Is this behavior of ++ and -- intended?

I found a strange behavior of ++ and --.

iex(1)> x = [:a, :b, nil, :c]
[:a, :b, nil, :c]
iex(2)> x -- [:a] -- [:c]
[:b, nil, :c]
iex(3)> x -- [:a] ++ [:c]
[:b, nil]

But a result I expected is this.

iex(4)> Kernel.--(x, [:a]) |> Kernel.++([:c])
[:b, nil, :c, :c]
iex(5)> Kernel.--(x, [:a]) |> Kernel.--([:c])
[:b, nil]

I think the calculation is processed one by one from the beginning of the expression. So the result should be same as latter one, I think.

How does the former one come?

--/2 and ++/2 are “right to left” associative, x -- [:a] -- [:c] is therefore equivalent to x -- ([:a] -- [:c]).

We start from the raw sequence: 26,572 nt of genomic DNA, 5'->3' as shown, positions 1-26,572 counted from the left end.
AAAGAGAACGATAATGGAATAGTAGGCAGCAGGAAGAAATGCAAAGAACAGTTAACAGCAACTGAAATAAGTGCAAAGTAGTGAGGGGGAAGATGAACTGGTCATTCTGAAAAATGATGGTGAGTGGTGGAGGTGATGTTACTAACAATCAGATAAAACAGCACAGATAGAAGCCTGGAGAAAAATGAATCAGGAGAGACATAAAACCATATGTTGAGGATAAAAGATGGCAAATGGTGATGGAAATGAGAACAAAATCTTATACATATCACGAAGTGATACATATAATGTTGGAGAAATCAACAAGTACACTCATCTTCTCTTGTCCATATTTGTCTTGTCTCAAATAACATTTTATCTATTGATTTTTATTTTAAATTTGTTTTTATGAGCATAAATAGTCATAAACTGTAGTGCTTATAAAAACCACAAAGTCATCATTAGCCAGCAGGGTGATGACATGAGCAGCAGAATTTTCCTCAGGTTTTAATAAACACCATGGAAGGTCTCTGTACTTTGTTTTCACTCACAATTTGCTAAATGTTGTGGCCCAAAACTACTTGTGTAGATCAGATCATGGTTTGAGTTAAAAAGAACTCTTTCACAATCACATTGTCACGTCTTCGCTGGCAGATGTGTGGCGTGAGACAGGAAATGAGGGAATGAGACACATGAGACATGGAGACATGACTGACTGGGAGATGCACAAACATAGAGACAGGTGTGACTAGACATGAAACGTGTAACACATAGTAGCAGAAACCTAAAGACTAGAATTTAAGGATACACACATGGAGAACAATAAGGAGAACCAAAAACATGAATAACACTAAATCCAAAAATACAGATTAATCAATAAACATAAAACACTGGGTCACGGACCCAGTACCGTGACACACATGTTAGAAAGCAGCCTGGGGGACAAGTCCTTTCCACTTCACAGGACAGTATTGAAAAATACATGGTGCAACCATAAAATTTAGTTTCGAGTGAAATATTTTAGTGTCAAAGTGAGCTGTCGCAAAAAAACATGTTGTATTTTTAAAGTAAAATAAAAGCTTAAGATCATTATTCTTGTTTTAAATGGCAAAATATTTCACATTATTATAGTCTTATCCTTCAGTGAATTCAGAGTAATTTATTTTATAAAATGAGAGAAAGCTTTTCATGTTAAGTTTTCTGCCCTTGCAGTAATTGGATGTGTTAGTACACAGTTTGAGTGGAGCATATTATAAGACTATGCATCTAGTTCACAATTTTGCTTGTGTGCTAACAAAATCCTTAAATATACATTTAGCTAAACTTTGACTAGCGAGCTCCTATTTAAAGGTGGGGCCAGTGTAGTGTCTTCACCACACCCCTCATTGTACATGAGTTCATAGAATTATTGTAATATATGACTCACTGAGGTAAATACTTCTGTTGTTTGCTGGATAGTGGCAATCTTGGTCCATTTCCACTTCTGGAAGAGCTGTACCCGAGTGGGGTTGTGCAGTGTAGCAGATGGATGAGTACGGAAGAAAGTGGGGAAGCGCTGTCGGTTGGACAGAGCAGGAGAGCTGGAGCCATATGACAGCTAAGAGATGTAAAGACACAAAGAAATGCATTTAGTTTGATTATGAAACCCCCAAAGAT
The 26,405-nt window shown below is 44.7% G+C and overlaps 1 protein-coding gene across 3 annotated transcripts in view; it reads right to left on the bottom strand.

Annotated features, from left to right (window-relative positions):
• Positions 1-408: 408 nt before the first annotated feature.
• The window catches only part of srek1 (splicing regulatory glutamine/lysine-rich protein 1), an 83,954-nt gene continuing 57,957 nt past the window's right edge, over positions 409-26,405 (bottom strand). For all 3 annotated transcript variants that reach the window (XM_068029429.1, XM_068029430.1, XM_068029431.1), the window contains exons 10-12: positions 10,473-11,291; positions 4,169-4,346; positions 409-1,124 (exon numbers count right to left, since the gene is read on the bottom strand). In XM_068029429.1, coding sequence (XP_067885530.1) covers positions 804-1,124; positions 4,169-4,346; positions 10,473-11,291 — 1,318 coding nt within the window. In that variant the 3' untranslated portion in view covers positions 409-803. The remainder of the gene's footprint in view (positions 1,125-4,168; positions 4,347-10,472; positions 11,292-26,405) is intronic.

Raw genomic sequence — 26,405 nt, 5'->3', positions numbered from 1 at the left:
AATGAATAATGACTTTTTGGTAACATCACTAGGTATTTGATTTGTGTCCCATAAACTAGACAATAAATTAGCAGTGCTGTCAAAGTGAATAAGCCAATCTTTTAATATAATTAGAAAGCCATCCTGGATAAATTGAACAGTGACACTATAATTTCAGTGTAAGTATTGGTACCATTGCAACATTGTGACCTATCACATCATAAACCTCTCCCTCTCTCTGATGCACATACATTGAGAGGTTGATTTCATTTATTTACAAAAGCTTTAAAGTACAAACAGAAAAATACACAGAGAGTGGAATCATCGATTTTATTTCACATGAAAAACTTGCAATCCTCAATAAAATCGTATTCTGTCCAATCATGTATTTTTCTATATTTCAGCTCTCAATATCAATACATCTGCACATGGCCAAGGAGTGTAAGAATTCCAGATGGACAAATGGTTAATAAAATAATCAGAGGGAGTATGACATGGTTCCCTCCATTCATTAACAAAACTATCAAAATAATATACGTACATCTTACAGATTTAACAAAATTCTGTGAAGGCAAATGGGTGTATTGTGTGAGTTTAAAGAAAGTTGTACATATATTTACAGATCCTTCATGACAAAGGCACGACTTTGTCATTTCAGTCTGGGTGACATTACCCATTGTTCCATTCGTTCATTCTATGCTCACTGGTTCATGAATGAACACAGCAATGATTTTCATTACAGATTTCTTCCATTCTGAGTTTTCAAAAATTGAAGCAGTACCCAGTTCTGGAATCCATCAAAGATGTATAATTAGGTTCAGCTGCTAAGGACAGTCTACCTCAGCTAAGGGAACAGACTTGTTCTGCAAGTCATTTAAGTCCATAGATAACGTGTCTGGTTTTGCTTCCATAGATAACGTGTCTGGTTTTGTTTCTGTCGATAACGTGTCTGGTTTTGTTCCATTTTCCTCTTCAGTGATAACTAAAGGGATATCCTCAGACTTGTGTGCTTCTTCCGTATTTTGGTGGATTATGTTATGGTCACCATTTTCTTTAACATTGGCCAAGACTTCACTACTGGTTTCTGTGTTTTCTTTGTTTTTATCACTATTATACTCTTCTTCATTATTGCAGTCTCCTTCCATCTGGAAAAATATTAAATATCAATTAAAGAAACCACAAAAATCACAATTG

As [:a] without [:c] is still [:a], only :a gets removed from x then.


Thank you for your answer!

Does the “right to left” associative have a merit? Or just it is defined so?

Not that I am aware of. Though I think it was just taken from erlang, such that it can be inlined without complex rewrite.

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OK, thank you so much!

If you think about it is more efficient for ++. So X ++ Y ++ Z will evaluate faster, less copying, if it is interpreted as X ++ ( Y ++ Z ) than if it interpreted as ( X ++ Y ) ++ Z. Hence it is right associative. -- was just given the same to try and be a little consistent.

Actually -- came later. It was a bit of a joke actually: if we have ++ couldn’t we have -- and ** and // as well? I couldn’t come up with something sensible for lists for ** and //. :smile: It also took a while to work out the semantics.


** could generate cross product of A and B. Because why not.